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How do YOU write a new song?

Discussion in 'Miscellaneous [BG]' started by Komakino, Jun 17, 2001.


  1. OK dudes, I was wondering....when you write a new song, do you put music to words, or do you write the music first and add the words later, or a combination of both, or what? Just curious...
     
  2. john turner

    john turner You don't want to do that. Trust me. Staff Member Administrator

    Mar 14, 2000
    atlanta ga
    it depends. both and neither. i write most of my band's lyrics, and i have usually about 5 or 6 songs' worth of lyrics lying around. when we jam on something new, and it starts to gel, i might go hunting for some lyrics to use. i have also taken old songs that we have worked on and re-written the original lyrics since the original lyricist has left the band.

    on the other hand, i have also had lyrics that i've written first that i've put music to, piece by piece.

    we've also written music and lyrics simultaneously. depends on the song, reallly.
     
  3. While we're on the subject of writing songs and such.....where the heck are those cds your band has spent forever recordin?
     
  4. john turner

    john turner You don't want to do that. Trust me. Staff Member Administrator

    Mar 14, 2000
    atlanta ga
    yeah, really. i'm wonderin' too. we are recording the last bit of vocals on 3 songs. FINALLY. we get together about 4 or 5 times a week to record, a couple of hours at a time.

    unfortunately 2 of our older adats are now in the shop - probably need new transports (we've put about 2000 hours on them in the last 5 1/2 years.) they should be back by tuesday.

    the reason it's taking us so long is that we are trying to get everything about the performance aspect of the music as perfect as we can. after all the time and effort and money that we've put into this project, we want it to sound as pro as possible. since none of us are audio/mixing engineers by trade, we've had to learn (actually I'VE had to learn - i do almost all of the engineering, mixing and recording of the band) how to do everything.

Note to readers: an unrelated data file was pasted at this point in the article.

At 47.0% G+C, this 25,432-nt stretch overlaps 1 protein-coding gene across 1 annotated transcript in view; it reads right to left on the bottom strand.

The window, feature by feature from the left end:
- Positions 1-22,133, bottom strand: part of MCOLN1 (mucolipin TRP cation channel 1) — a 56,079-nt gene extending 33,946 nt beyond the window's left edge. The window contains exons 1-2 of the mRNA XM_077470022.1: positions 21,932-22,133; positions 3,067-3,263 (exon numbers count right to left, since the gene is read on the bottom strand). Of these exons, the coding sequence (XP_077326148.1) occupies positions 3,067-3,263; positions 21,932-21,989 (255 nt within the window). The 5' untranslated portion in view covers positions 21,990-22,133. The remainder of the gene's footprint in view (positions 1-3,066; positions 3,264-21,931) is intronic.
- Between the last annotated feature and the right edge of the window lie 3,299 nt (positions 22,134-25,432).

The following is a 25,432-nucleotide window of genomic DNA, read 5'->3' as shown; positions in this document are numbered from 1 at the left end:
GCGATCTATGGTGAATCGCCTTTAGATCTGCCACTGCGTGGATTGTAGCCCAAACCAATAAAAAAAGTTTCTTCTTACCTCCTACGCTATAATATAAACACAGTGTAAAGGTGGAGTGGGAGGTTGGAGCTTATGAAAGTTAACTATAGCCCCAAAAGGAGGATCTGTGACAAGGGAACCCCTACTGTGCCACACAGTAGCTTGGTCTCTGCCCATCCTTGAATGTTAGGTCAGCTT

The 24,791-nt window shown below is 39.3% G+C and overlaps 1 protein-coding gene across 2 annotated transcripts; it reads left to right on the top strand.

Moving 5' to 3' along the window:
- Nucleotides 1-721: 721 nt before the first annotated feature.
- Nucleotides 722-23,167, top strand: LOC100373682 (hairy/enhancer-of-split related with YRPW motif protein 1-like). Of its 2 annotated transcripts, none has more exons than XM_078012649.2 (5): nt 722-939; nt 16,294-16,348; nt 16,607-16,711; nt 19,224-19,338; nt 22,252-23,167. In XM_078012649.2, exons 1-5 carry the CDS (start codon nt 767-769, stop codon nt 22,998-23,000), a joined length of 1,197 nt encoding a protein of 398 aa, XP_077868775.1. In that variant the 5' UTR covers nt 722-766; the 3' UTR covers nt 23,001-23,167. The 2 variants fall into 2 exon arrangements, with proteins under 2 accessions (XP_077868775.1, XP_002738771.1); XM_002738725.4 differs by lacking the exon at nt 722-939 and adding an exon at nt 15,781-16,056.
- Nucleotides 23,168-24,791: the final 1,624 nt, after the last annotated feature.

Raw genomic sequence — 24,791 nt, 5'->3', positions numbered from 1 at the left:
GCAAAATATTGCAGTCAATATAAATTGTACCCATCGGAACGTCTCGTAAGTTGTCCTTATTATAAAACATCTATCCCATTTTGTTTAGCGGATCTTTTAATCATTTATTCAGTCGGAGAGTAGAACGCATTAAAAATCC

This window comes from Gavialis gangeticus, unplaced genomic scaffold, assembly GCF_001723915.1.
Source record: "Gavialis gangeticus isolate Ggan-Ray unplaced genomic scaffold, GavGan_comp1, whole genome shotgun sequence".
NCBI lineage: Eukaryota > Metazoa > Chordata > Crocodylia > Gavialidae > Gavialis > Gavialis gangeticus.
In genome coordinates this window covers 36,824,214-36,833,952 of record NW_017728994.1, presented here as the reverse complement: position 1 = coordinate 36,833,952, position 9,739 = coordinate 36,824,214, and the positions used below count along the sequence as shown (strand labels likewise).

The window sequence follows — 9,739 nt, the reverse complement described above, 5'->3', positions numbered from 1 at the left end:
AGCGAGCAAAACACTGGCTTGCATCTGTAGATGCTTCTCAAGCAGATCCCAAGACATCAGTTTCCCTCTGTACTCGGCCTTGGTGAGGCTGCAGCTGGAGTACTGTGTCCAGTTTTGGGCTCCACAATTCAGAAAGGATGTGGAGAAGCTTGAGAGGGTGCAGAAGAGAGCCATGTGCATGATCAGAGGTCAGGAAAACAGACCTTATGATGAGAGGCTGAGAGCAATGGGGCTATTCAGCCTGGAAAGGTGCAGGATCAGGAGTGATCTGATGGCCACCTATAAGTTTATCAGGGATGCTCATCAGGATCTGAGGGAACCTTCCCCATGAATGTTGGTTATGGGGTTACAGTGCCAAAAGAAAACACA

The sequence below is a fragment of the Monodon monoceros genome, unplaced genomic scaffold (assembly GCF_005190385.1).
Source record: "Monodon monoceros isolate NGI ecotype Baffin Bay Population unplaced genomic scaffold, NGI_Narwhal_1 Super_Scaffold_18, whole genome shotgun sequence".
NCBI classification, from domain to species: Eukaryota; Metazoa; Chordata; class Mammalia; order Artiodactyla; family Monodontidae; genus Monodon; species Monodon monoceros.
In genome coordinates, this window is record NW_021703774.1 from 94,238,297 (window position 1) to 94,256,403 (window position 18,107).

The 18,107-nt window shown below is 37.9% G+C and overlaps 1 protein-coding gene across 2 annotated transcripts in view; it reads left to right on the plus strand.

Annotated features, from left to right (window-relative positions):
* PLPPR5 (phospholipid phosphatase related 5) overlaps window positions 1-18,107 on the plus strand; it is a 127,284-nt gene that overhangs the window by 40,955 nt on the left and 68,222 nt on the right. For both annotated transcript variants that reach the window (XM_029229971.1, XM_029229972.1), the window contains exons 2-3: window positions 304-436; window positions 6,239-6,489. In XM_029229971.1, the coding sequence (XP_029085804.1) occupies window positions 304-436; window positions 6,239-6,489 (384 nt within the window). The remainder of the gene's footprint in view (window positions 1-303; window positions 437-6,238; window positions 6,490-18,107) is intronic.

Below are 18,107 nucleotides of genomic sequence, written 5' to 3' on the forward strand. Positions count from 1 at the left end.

this has meant that all the work that we did the first few years ended up sucking because we (actually me again :( ) didn't know what we were doing when we recorded it.

    combine with all that the facts that

    a) we are trying to do over 140 minutes worth of stuff (2 cds) at once.

    b) up until relatively recently, we all had full time jobs, which limited our weekly participation.

    and lastly

    c) we're trying to do stuff that's pretty difficult to perform properly. at least for us. our instrumental is about as hard to play and complex as the majority of vocal-oriented songs. so it takes us a while for some of us to perform our parts properly.

    i was having trouble with a bunch of my own bass lines - it was really depressing. that's why i started working contract jobs. now i can devote a lot of time to my playing and get my parts right - my chops have become hugely better since i stopped working :D.

    so there you have it - the long answer (excuse?) to your short question :D

    oh, and as for them being finished, i hope to begin mixing them down in july. so who knows? they might be done before you get married jake :rolleyes: :D.
     
  5. Speaking of songwriting, my band is going to try something we have never done before. We are going to write a song from a drum line(s). Aka get the drummer to start the process rather than myself handing in lyrics or the geetarist showing us a riff.